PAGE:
by Russ Mehling, General Manager, Webber’s Lodges
In this day and age it seems that the goal of a lot of people is to become famous. It doesn’t even seem to matter if it’s for positive or negative reasons. The hunting community is not immune to this phenomenon, and I have heard a lot of people speak negatively about Record Keeping Organizations, claiming they provide the vehicle for some hunters to promote themselves with the intention of becoming famous.
As a scorer and member of one of these organizations, I’ve spent time with plenty of hunters that enter their animals. As a guide and outfitter, I also spend more time than most with a lot of hunters in camps or at shows. It never seems to take long before the discussion of these record keeping organizations comes up, and it takes even less time to determine if a hunter is for or against what these clubs stand for.
One of the biggest topics of discussion is whether these groups create a sense of competition among hunters. After hearing many differing views on this, the one that most readily comes to mind is that of a hunter who is a proponent of record keeping organizations.
Argument: He stated that since the beginning of time, when hunting was done for pure survival, hunters have recorded their kills, especially the big ones. He asked if we had ever seen ancient hunters’ cave paintings either in person or in books. He mentioned that our ancestors rarely drew paintings of female or small antlered game.
This proves hunters have always been attracted to mature, large antlered game and have shared those experiences by documenting them the only way they knew how — with drawings to show others their success. If those hunters were anything like those of the modern era, I have a feeling many cave drawings may have been slightly enhanced from what was actually taken in the field.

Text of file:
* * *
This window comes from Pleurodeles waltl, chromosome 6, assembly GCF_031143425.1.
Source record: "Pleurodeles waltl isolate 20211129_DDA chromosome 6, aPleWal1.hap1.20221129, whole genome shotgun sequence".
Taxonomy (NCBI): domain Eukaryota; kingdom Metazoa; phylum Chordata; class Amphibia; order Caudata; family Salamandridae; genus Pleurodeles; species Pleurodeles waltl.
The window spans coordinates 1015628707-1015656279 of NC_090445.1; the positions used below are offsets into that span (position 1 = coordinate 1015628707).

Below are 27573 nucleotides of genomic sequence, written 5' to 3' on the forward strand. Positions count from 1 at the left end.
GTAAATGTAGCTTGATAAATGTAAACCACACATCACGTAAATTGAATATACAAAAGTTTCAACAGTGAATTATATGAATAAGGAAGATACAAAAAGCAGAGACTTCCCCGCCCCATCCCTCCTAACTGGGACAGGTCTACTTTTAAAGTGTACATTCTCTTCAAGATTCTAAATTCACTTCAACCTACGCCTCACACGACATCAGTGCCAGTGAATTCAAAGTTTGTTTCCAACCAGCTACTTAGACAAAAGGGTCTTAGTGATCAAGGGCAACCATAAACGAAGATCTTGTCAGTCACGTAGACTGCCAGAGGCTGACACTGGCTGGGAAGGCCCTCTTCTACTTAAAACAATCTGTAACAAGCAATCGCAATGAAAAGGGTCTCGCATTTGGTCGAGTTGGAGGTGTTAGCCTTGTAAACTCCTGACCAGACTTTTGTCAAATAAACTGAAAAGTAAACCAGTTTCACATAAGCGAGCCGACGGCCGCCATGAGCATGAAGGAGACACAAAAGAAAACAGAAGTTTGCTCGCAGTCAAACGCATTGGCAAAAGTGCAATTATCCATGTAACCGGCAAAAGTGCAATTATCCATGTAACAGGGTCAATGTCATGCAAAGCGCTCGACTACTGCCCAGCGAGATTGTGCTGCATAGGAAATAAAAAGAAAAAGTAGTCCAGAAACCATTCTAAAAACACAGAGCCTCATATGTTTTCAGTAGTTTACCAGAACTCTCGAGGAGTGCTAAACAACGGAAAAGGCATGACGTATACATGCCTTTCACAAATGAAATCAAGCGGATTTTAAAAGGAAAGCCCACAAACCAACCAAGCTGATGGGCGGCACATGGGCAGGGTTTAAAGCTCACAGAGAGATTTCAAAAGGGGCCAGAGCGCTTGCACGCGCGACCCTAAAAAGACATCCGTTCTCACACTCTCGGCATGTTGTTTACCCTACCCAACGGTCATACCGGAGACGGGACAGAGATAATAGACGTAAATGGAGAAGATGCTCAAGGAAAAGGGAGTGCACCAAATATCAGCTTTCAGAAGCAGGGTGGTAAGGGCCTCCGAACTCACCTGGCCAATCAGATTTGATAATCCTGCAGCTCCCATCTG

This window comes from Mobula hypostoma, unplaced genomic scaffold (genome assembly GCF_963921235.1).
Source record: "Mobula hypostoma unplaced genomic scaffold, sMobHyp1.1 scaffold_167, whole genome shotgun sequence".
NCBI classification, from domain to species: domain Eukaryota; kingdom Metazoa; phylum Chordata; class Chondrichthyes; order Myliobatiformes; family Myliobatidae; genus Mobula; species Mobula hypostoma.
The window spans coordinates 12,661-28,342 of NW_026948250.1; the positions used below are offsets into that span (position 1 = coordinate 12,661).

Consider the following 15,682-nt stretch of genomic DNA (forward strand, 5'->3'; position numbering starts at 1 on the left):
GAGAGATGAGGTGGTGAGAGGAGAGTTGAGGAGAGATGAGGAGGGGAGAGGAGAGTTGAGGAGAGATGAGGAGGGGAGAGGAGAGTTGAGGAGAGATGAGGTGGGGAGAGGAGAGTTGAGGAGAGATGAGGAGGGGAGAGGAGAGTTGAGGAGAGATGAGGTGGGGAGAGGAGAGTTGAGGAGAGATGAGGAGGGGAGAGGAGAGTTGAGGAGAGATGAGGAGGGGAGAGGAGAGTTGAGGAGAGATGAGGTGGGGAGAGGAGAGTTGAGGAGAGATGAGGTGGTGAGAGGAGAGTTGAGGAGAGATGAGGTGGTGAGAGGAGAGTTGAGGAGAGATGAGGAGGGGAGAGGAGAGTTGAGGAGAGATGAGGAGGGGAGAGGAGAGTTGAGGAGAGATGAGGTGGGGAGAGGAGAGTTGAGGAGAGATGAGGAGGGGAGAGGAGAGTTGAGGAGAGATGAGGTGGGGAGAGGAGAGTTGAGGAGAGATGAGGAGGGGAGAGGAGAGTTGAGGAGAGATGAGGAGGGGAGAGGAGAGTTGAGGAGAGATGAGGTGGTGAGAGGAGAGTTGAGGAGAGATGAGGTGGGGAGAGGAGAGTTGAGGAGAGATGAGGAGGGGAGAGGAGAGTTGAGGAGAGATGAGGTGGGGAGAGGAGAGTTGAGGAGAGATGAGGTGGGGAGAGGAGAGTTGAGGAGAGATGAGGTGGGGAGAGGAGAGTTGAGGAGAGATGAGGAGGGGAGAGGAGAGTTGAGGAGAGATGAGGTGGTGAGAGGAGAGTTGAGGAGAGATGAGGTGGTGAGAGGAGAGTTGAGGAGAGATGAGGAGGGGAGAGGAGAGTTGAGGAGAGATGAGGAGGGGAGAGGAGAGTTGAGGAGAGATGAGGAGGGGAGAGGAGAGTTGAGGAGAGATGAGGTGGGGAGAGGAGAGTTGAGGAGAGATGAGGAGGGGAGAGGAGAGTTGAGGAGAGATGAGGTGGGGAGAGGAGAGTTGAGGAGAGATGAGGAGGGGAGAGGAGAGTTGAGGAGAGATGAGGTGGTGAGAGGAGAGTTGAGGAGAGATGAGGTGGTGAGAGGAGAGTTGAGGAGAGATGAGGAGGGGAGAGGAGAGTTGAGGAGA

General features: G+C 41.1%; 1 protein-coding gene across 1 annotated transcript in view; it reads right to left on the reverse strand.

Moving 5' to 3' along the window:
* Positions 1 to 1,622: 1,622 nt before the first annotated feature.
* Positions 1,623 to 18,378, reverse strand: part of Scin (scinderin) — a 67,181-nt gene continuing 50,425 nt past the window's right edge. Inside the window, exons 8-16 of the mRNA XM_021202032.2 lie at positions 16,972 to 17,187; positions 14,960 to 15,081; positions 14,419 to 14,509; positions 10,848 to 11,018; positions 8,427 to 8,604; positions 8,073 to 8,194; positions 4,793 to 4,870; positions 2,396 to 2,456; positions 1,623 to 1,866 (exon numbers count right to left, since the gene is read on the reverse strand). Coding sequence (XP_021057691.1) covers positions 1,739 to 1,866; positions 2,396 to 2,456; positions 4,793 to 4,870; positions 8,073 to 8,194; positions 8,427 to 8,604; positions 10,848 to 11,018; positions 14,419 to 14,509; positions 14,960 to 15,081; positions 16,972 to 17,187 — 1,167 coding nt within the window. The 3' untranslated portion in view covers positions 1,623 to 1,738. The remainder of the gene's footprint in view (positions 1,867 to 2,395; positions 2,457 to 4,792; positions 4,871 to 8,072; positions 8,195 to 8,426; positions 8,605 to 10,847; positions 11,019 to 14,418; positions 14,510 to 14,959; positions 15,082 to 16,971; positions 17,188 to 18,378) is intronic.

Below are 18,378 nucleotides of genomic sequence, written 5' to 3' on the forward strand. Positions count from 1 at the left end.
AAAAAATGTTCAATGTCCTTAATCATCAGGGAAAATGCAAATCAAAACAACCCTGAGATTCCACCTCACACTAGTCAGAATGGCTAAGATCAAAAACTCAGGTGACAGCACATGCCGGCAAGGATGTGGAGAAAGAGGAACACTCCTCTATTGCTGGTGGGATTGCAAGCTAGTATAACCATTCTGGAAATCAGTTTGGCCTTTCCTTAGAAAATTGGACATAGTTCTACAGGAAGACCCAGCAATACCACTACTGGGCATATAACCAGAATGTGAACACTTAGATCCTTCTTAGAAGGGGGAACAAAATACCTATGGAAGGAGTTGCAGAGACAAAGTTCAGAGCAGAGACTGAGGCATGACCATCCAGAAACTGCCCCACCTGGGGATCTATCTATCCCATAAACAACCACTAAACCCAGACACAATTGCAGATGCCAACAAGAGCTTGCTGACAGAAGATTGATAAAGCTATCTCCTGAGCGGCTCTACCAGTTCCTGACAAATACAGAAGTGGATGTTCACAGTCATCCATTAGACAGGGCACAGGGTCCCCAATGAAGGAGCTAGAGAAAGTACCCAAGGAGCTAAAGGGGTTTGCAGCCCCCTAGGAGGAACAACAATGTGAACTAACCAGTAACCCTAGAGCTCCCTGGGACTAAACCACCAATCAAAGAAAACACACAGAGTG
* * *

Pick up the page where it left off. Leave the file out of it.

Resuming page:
Next to the topic of competitiveness, one of the most contested ideas is the premise that some hunters will bend — if not break — the rules of the organization or actual law of the land to increase their chances to get an animal in the books. At one point one of my hunters stated that hunters who do this are cheaters, and will cheat in all facets of their lives, whether there is a governing body keeping track or not. It’s a disappointing fact, but unfortunately these people exist in all walks of life.
Scoring organizations generally have stricter guidelines governing entries than do the jurisdictions where the hunting takes place and most require a hunter to sign something stating the hunt was performed lawfully and ethically. I know anyone can sign anything, but at least an effort is being made to hold these hunters to a higher standard.
Not all conversations regarding record keeping organizations are negative. One topic that regularly comes up is the money generated by these groups and how that money goes back into wildlife management or protection of a certain species or habitat. I attend several of these groups’ annual conventions, and what amazes me is the number of volunteers who work at these events and the millions of dollars they raise. For example, the 2017 Sheep Show was expecting to collect over $3 million during their 3-day convention in Reno.
Another benefit to these record keepers is the actual data they are recording. If you care to invest the time you can research areas that provide opportunities for quality animals. You can also use this information to see trends in certain areas. Are quality and quantity of animals increasing in a specific zone? Have there been any severe drop offs? Hunters can use this information when planning their next adventure for a specific animal.
After hearing compelling arguments on both sides of this topic, I can say I am proud to be a member and measurer for a couple of different record keeping organizations. I agree they provide a platform for the “look what I got” group of hunters, but this isn’t the fault of the organizations. If they weren’t around, I’m sure these hunters would find some other way to show off their hunting prowess. To me, the benefits of these organizations far outweigh the perceived negative impact, and they have provided more benefit than harm to wildlife and habitat.
Ultimately, you should hunt for your own reasons and no one else’s. If you take a great buck or bull and feel like entering it, go for it! If you decide to keep it to yourself or share your success with just a close group of hunting buddies, that’s okay too. My only request is, be respectful of what your fellow hunters choose to do. The hunting community is too small to be fractured over silly disagreements like this.